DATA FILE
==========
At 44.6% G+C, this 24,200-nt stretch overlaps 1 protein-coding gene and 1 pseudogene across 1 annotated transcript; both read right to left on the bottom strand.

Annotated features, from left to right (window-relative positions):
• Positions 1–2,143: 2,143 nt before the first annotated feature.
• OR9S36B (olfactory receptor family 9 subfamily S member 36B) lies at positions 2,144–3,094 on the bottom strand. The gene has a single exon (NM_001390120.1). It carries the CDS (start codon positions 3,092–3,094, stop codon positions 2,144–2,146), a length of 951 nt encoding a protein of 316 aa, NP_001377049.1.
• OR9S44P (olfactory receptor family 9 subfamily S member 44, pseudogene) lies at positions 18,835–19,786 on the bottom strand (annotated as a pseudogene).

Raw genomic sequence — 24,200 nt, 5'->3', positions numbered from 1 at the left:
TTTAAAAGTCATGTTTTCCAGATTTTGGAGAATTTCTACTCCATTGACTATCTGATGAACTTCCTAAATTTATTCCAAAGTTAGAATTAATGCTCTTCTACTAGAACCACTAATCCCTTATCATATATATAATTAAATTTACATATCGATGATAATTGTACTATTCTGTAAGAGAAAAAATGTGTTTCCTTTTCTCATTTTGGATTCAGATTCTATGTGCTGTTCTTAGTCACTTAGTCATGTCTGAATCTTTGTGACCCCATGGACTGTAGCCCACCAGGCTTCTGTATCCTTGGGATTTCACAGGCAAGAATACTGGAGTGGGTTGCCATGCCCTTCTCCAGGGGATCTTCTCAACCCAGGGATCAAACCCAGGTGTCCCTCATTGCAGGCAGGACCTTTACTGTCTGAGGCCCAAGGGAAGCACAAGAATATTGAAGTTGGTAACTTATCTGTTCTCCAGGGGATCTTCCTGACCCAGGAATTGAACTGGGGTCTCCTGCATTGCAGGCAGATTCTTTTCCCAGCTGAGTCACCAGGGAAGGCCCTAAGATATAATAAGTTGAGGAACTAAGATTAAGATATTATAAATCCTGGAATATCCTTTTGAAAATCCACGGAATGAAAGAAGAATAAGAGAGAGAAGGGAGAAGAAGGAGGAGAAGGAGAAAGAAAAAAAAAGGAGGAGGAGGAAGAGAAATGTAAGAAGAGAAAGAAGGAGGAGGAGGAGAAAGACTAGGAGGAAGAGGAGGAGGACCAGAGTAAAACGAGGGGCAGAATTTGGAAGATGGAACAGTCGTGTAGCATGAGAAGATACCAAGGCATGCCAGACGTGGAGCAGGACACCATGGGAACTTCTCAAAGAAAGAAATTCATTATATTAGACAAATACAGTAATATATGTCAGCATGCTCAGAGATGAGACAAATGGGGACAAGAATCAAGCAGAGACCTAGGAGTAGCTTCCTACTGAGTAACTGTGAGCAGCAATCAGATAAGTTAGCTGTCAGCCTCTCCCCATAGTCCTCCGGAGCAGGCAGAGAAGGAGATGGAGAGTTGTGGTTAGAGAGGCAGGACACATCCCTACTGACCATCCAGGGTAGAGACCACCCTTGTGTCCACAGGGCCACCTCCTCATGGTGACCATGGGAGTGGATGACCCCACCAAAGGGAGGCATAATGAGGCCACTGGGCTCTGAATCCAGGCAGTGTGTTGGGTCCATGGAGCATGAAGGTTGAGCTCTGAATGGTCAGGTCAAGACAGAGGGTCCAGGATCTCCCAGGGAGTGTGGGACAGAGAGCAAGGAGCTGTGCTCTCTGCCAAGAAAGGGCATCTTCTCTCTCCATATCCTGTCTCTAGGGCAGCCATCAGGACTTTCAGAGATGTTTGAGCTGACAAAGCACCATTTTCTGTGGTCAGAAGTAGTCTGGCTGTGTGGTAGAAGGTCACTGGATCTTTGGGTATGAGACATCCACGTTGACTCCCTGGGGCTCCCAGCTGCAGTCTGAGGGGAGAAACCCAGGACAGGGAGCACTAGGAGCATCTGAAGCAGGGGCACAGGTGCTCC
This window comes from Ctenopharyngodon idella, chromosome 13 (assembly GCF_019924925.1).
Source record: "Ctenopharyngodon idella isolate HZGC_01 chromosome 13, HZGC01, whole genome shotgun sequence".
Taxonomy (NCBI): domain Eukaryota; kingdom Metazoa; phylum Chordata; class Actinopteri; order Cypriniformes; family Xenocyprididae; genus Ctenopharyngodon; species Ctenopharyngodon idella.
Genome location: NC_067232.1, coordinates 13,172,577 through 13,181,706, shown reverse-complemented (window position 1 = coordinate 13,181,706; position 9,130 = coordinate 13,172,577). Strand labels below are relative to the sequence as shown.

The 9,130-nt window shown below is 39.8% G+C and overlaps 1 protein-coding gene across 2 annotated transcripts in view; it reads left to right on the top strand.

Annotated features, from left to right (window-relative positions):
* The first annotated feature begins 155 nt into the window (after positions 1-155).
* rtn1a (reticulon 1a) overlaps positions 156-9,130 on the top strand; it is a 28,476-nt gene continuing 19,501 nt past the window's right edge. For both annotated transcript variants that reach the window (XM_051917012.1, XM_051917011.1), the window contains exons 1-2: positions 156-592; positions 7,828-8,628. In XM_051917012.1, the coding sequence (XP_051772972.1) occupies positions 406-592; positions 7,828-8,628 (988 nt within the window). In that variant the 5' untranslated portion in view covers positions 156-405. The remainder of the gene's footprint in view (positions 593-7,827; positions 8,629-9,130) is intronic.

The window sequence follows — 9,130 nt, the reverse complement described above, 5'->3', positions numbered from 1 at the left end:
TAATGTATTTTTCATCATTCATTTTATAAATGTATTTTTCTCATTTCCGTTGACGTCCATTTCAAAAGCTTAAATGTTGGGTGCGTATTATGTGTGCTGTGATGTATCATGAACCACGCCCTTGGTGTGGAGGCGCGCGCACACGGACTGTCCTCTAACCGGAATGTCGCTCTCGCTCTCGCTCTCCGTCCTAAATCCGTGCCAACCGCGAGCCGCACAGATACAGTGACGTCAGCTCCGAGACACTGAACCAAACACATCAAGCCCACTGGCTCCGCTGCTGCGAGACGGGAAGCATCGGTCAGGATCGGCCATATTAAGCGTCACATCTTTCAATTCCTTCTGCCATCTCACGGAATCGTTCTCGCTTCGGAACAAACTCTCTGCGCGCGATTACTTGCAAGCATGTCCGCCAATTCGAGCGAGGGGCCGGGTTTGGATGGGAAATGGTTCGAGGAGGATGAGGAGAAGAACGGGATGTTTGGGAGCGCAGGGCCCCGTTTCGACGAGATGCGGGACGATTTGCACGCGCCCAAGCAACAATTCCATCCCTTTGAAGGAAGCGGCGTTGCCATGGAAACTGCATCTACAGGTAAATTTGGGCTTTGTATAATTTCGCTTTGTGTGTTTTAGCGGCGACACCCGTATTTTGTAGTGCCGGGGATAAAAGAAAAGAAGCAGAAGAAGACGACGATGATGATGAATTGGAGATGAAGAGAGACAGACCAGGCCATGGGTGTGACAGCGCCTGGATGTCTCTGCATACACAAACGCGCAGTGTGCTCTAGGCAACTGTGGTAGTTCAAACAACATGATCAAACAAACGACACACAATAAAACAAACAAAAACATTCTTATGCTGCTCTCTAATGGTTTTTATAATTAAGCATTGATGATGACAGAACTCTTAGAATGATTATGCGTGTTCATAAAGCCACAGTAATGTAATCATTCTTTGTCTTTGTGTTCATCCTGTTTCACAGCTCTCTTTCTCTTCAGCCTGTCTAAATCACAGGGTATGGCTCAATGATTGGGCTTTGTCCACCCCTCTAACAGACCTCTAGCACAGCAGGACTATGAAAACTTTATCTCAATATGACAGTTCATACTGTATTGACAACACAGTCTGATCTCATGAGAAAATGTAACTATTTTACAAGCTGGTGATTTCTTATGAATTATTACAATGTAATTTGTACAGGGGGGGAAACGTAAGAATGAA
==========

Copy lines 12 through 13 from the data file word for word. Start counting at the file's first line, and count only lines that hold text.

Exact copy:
The 9,130-nt window shown below is 39.8% G+C and overlaps 1 protein-coding gene across 2 annotated transcripts in view; it reads left to right on the top strand.

Annotated features, from left to right (window-relative positions):